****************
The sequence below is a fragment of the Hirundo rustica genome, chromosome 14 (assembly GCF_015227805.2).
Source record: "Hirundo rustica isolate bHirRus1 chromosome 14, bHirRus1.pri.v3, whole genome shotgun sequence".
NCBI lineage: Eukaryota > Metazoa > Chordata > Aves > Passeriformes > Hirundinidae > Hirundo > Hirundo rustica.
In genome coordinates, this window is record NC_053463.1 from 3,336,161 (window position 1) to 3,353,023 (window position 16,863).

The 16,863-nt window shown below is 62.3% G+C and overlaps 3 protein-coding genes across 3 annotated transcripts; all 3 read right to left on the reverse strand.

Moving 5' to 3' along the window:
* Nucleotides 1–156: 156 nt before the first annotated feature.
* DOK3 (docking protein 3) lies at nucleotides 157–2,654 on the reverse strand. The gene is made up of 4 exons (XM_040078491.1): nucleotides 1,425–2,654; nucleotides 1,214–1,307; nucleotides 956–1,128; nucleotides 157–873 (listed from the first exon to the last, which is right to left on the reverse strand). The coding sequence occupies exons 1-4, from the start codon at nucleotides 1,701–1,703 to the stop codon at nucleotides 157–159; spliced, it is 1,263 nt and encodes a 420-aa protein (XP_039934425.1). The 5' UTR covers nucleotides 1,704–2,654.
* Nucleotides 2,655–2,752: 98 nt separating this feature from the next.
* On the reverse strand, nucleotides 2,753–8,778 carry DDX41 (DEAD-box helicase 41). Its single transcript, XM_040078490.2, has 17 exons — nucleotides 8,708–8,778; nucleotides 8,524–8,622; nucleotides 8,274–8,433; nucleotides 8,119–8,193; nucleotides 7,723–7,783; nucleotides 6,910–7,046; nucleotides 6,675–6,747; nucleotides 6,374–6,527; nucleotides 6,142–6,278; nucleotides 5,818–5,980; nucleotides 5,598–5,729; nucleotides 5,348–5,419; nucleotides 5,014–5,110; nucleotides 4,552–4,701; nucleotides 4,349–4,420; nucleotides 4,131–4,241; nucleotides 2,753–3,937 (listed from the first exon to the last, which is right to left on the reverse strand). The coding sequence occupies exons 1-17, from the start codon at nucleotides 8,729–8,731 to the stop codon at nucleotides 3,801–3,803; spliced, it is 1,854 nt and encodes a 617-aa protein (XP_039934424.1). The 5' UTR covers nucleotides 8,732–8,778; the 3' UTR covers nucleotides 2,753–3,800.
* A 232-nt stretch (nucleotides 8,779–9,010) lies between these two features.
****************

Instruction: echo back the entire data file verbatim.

The sequence below is a fragment of the Hirundo rustica genome, chromosome 14 (assembly GCF_015227805.2).
Source record: "Hirundo rustica isolate bHirRus1 chromosome 14, bHirRus1.pri.v3, whole genome shotgun sequence".
NCBI lineage: Eukaryota > Metazoa > Chordata > Aves > Passeriformes > Hirundinidae > Hirundo > Hirundo rustica.
In genome coordinates, this window is record NC_053463.1 from 3,336,161 (window position 1) to 3,353,023 (window position 16,863).

The 16,863-nt window shown below is 62.3% G+C and overlaps 3 protein-coding genes across 3 annotated transcripts; all 3 read right to left on the reverse strand.

Moving 5' to 3' along the window:
* Nucleotides 1–156: 156 nt before the first annotated feature.
* DOK3 (docking protein 3) lies at nucleotides 157–2,654 on the reverse strand. The gene is made up of 4 exons (XM_040078491.1): nucleotides 1,425–2,654; nucleotides 1,214–1,307; nucleotides 956–1,128; nucleotides 157–873 (listed from the first exon to the last, which is right to left on the reverse strand). The coding sequence occupies exons 1-4, from the start codon at nucleotides 1,701–1,703 to the stop codon at nucleotides 157–159; spliced, it is 1,263 nt and encodes a 420-aa protein (XP_039934425.1). The 5' UTR covers nucleotides 1,704–2,654.
* Nucleotides 2,655–2,752: 98 nt separating this feature from the next.
* On the reverse strand, nucleotides 2,753–8,778 carry DDX41 (DEAD-box helicase 41). Its single transcript, XM_040078490.2, has 17 exons — nucleotides 8,708–8,778; nucleotides 8,524–8,622; nucleotides 8,274–8,433; nucleotides 8,119–8,193; nucleotides 7,723–7,783; nucleotides 6,910–7,046; nucleotides 6,675–6,747; nucleotides 6,374–6,527; nucleotides 6,142–6,278; nucleotides 5,818–5,980; nucleotides 5,598–5,729; nucleotides 5,348–5,419; nucleotides 5,014–5,110; nucleotides 4,552–4,701; nucleotides 4,349–4,420; nucleotides 4,131–4,241; nucleotides 2,753–3,937 (listed from the first exon to the last, which is right to left on the reverse strand). The coding sequence occupies exons 1-17, from the start codon at nucleotides 8,729–8,731 to the stop codon at nucleotides 3,801–3,803; spliced, it is 1,854 nt and encodes a 617-aa protein (XP_039934424.1). The 5' UTR covers nucleotides 8,732–8,778; the 3' UTR covers nucleotides 2,753–3,800.
* A 232-nt stretch (nucleotides 8,779–9,010) lies between these two features.